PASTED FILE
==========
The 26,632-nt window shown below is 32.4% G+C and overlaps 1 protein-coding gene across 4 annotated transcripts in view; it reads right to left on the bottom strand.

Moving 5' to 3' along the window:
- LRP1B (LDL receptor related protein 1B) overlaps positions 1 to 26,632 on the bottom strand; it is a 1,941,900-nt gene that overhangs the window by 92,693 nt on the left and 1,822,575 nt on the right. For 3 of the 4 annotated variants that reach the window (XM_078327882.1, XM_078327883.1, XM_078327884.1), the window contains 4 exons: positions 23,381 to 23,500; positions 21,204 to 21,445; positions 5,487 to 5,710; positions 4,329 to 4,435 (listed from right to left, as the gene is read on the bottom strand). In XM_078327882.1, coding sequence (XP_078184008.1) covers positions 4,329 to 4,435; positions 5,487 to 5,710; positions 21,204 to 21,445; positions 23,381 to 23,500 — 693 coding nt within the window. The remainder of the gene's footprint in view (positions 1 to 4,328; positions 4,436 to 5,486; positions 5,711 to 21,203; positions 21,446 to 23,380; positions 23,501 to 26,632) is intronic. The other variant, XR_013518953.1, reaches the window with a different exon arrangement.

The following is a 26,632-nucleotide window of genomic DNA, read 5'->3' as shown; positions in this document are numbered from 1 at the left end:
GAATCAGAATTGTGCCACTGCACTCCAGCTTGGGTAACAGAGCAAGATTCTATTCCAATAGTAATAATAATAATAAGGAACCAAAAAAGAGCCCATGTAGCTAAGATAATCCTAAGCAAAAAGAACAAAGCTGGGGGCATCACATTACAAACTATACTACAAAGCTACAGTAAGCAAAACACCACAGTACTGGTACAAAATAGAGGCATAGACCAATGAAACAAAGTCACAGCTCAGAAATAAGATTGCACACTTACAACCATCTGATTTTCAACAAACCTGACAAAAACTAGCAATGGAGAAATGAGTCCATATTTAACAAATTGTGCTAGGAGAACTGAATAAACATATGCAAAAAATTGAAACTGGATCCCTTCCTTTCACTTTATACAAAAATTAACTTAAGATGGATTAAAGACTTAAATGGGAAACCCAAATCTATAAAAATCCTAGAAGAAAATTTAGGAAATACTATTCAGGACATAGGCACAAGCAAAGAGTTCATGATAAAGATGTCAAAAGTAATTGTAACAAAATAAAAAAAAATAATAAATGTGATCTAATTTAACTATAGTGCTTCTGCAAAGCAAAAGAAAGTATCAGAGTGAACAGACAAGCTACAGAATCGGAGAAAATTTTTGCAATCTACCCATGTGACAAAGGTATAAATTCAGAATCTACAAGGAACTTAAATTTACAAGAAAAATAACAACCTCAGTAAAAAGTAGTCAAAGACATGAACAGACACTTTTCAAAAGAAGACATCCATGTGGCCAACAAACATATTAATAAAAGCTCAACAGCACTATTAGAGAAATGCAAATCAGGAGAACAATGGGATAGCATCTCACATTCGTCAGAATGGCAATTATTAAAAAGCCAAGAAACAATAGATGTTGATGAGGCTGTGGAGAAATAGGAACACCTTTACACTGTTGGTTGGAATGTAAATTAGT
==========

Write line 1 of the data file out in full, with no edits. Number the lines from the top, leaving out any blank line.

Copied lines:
The 26,632-nt window shown below is 32.4% G+C and overlaps 1 protein-coding gene across 4 annotated transcripts in view; it reads right to left on the bottom strand.